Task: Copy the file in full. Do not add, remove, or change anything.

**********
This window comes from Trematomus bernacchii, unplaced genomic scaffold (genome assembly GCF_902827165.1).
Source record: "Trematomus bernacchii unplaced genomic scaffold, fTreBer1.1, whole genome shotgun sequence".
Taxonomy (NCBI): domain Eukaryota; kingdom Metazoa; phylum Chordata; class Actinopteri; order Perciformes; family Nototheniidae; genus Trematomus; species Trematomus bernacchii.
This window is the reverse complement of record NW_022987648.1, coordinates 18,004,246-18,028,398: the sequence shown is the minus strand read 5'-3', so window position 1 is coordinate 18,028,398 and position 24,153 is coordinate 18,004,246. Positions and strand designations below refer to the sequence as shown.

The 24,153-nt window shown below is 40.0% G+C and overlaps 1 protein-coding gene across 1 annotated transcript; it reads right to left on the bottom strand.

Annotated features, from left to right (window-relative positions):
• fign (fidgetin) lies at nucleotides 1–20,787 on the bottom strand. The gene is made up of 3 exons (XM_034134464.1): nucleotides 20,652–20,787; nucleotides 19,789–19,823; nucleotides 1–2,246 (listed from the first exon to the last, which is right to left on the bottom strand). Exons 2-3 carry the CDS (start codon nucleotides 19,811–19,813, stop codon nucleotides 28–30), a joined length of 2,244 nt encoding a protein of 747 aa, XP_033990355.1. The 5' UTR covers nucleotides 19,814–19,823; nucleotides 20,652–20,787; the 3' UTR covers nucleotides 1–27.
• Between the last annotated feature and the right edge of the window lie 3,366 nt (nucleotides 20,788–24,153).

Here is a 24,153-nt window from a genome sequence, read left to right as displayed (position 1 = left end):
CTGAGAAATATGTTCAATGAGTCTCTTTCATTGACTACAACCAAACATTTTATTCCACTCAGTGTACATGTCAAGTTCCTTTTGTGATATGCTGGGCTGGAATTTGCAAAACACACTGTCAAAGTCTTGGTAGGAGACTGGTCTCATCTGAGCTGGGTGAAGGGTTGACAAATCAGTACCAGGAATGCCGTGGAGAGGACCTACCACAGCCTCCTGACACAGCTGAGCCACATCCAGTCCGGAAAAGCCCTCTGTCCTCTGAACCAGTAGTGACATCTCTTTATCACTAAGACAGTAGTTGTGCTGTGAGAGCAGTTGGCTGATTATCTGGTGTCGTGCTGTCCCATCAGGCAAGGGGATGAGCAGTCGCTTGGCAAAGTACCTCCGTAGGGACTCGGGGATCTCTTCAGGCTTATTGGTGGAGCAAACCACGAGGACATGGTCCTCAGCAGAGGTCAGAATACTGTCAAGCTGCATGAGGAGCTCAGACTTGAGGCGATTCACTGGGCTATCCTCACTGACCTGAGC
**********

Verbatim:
This window comes from Trematomus bernacchii, unplaced genomic scaffold (genome assembly GCF_902827165.1).
Source record: "Trematomus bernacchii unplaced genomic scaffold, fTreBer1.1, whole genome shotgun sequence".
Taxonomy (NCBI): domain Eukaryota; kingdom Metazoa; phylum Chordata; class Actinopteri; order Perciformes; family Nototheniidae; genus Trematomus; species Trematomus bernacchii.
This window is the reverse complement of record NW_022987648.1, coordinates 18,004,246-18,028,398: the sequence shown is the minus strand read 5'-3', so window position 1 is coordinate 18,028,398 and position 24,153 is coordinate 18,004,246. Positions and strand designations below refer to the sequence as shown.

The 24,153-nt window shown below is 40.0% G+C and overlaps 1 protein-coding gene across 1 annotated transcript; it reads right to left on the bottom strand.

Annotated features, from left to right (window-relative positions):
• fign (fidgetin) lies at nucleotides 1–20,787 on the bottom strand. The gene is made up of 3 exons (XM_034134464.1): nucleotides 20,652–20,787; nucleotides 19,789–19,823; nucleotides 1–2,246 (listed from the first exon to the last, which is right to left on the bottom strand). Exons 2-3 carry the CDS (start codon nucleotides 19,811–19,813, stop codon nucleotides 28–30), a joined length of 2,244 nt encoding a protein of 747 aa, XP_033990355.1. The 5' UTR covers nucleotides 19,814–19,823; nucleotides 20,652–20,787; the 3' UTR covers nucleotides 1–27.
• Between the last annotated feature and the right edge of the window lie 3,366 nt (nucleotides 20,788–24,153).

Here is a 24,153-nt window from a genome sequence, read left to right as displayed (position 1 = left end):
CTGAGAAATATGTTCAATGAGTCTCTTTCATTGACTACAACCAAACATTTTATTCCACTCAGTGTACATGTCAAGTTCCTTTTGTGATATGCTGGGCTGGAATTTGCAAAACACACTGTCAAAGTCTTGGTAGGAGACTGGTCTCATCTGAGCTGGGTGAAGGGTTGACAAATCAGTACCAGGAATGCCGTGGAGAGGACCTACCACAGCCTCCTGACACAGCTGAGCCACATCCAGTCCGGAAAAGCCCTCTGTCCTCTGAACCAGTAGTGACATCTCTTTATCACTAAGACAGTAGTTGTGCTGTGAGAGCAGTTGGCTGATTATCTGGTGTCGTGCTGTCCCATCAGGCAAGGGGATGAGCAGTCGCTTGGCAAAGTACCTCCGTAGGGACTCGGGGATCTCTTCAGGCTTATTGGTGGAGCAAACCACGAGGACATGGTCCTCAGCAGAGGTCAGAATACTGTCAAGCTGCATGAGGAGCTCAGACTTGAGGCGATTCACTGGGCTATCCTCACTGACCTGAGC